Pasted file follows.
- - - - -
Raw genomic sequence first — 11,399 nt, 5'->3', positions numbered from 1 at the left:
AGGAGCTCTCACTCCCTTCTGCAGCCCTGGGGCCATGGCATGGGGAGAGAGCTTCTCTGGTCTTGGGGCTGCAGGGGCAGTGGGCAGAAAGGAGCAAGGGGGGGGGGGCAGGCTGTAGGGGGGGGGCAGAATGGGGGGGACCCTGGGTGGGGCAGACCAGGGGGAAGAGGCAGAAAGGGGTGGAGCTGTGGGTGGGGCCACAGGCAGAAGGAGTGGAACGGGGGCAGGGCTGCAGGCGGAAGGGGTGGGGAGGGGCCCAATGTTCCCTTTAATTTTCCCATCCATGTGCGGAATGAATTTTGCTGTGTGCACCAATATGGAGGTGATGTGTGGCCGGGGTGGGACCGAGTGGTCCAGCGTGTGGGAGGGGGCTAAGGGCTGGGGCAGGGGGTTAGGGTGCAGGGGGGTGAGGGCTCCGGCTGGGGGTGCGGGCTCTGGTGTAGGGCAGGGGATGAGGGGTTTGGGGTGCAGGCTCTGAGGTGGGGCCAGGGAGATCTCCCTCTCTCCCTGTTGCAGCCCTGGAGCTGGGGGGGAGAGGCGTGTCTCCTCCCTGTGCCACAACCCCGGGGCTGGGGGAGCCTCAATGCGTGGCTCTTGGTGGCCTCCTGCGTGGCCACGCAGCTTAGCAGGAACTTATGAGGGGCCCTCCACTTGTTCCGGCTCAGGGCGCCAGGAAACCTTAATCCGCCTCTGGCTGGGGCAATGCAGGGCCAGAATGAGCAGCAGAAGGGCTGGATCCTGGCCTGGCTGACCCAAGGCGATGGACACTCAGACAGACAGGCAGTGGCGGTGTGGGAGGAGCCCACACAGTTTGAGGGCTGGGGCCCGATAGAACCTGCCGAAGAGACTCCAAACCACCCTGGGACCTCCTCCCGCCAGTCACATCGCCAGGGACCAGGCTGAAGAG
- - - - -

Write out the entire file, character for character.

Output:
Raw genomic sequence first — 11,399 nt, 5'->3', positions numbered from 1 at the left:
AGGAGCTCTCACTCCCTTCTGCAGCCCTGGGGCCATGGCATGGGGAGAGAGCTTCTCTGGTCTTGGGGCTGCAGGGGCAGTGGGCAGAAAGGAGCAAGGGGGGGGGGGCAGGCTGTAGGGGGGGGGCAGAATGGGGGGGACCCTGGGTGGGGCAGACCAGGGGGAAGAGGCAGAAAGGGGTGGAGCTGTGGGTGGGGCCACAGGCAGAAGGAGTGGAACGGGGGCAGGGCTGCAGGCGGAAGGGGTGGGGAGGGGCCCAATGTTCCCTTTAATTTTCCCATCCATGTGCGGAATGAATTTTGCTGTGTGCACCAATATGGAGGTGATGTGTGGCCGGGGTGGGACCGAGTGGTCCAGCGTGTGGGAGGGGGCTAAGGGCTGGGGCAGGGGGTTAGGGTGCAGGGGGGTGAGGGCTCCGGCTGGGGGTGCGGGCTCTGGTGTAGGGCAGGGGATGAGGGGTTTGGGGTGCAGGCTCTGAGGTGGGGCCAGGGAGATCTCCCTCTCTCCCTGTTGCAGCCCTGGAGCTGGGGGGGAGAGGCGTGTCTCCTCCCTGTGCCACAACCCCGGGGCTGGGGGAGCCTCAATGCGTGGCTCTTGGTGGCCTCCTGCGTGGCCACGCAGCTTAGCAGGAACTTATGAGGGGCCCTCCACTTGTTCCGGCTCAGGGCGCCAGGAAACCTTAATCCGCCTCTGGCTGGGGCAATGCAGGGCCAGAATGAGCAGCAGAAGGGCTGGATCCTGGCCTGGCTGACCCAAGGCGATGGACACTCAGACAGACAGGCAGTGGCGGTGTGGGAGGAGCCCACACAGTTTGAGGGCTGGGGCCCGATAGAACCTGCCGAAGAGACTCCAAACCACCCTGGGACCTCCTCCCGCCAGTCACATCGCCAGGGACCAGGCTGAAGAG